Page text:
Did the pandemic kill email? Survey points to yes


(NEW YORK) — A year after the start of the “new normal,” a lot of things have changed, and it looks like the humble email is one of them.  In fact, a new survey shows that the pandemic may lead to the end of email as we know it.

The poll of 2,000 Americans sponsored by the work communication platform Slack showed that 50% of its respondents say they’ve stopped sending as many emails as they did prior to the pandemic. 

Video conferencing tech like Zoom, which became ubiquitous as offices worldwide went virtual, has become a common way for distanced colleagues to communicate. According to the non-scientific survey, 51% now say getting an email “crushes their soul.”  Forty-three percent say an email “constrains” their ability to communicate, as opposed to video and instant messaging, and 24% say emails make them feel less connected to their colleagues.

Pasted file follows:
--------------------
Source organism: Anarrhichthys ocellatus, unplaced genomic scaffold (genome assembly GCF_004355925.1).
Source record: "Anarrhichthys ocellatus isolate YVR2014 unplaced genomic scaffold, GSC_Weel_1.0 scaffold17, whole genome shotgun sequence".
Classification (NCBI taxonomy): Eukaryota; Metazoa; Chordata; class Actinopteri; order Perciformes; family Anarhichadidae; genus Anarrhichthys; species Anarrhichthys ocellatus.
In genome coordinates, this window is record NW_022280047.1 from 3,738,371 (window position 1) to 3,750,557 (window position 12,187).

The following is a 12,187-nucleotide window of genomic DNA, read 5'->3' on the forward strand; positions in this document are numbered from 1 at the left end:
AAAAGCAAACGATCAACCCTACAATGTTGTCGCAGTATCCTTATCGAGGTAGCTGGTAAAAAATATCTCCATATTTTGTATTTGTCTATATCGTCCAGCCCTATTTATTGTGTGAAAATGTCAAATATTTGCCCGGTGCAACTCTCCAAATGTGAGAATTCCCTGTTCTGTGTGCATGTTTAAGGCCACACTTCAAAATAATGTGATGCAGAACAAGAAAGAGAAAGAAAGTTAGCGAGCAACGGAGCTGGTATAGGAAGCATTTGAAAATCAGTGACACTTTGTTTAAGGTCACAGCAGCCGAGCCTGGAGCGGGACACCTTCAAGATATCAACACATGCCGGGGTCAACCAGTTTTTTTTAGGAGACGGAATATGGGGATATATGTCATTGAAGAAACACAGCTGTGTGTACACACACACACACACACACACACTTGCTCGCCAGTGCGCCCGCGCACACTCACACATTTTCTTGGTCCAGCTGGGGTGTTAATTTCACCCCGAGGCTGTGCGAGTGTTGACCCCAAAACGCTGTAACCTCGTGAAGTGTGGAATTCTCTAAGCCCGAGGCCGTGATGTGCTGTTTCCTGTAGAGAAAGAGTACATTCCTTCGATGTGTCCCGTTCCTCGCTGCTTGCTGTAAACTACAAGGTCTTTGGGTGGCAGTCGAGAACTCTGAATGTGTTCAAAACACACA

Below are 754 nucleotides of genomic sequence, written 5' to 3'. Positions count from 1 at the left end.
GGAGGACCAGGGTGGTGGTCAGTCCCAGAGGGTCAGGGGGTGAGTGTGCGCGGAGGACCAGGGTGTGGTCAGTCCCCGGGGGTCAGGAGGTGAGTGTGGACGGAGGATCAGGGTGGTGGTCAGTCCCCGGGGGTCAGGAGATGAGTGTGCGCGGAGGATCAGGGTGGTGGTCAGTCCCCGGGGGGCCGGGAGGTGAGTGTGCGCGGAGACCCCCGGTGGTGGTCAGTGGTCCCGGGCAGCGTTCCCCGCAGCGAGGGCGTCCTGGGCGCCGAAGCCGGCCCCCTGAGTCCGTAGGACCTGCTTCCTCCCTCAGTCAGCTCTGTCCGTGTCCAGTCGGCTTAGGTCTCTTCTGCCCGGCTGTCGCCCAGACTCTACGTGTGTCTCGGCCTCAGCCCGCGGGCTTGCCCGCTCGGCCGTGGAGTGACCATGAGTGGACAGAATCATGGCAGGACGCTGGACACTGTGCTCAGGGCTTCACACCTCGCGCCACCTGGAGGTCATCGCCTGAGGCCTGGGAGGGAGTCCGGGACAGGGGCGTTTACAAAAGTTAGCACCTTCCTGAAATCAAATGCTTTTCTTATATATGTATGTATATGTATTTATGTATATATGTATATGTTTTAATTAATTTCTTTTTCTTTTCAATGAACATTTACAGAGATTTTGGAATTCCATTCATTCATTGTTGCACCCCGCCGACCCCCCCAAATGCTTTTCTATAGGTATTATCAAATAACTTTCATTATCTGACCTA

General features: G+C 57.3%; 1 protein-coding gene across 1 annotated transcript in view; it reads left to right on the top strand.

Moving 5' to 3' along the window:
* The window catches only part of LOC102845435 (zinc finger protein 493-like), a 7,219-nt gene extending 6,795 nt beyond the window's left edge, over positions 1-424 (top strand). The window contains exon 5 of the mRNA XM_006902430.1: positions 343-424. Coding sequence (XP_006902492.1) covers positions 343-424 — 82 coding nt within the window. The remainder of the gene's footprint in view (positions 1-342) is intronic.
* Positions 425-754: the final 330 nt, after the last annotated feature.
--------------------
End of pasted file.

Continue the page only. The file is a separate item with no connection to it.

Since the pandemic started, eight in 10 American workplaces have adopted new modes of communication, with 62% of those being less formal than the lowly old email.

And speaking of less formal, while the first emoticon was first posted on a message board at 11:44 a.m. on September 19, 1982 by computer scientist Scott Fahlman, its offspring, the smiley face emoji — and a host of others — are still going strong.

While just 40% in the Slack survey said they “always” use proper punctuation in emails to colleagues, 31% say they “always” use emoji. The survey also showed the “laugh cry” emoji is the most common when it comes to communicating with co-workers, with 69% admitting that using emoji made them feel more connected to their co-workers when working remotely.

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